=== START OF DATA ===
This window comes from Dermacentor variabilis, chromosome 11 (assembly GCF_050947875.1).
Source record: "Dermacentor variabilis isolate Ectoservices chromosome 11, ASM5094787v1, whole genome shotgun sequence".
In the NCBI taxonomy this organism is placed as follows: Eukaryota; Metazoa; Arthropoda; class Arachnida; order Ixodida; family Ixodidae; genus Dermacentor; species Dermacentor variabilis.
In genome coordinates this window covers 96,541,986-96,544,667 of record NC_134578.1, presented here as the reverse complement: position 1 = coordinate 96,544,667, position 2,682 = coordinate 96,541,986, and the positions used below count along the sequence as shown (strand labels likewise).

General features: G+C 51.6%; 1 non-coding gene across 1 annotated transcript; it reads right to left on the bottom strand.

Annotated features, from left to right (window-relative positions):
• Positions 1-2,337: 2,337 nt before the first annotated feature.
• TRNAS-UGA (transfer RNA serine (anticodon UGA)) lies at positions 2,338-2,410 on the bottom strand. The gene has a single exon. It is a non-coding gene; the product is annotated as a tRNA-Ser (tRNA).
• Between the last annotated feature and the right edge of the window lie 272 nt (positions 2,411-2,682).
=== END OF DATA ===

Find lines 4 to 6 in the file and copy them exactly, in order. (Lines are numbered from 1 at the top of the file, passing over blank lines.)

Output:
In genome coordinates this window covers 96,541,986-96,544,667 of record NC_134578.1, presented here as the reverse complement: position 1 = coordinate 96,544,667, position 2,682 = coordinate 96,541,986, and the positions used below count along the sequence as shown (strand labels likewise).

General features: G+C 51.6%; 1 non-coding gene across 1 annotated transcript; it reads right to left on the bottom strand.

Annotated features, from left to right (window-relative positions):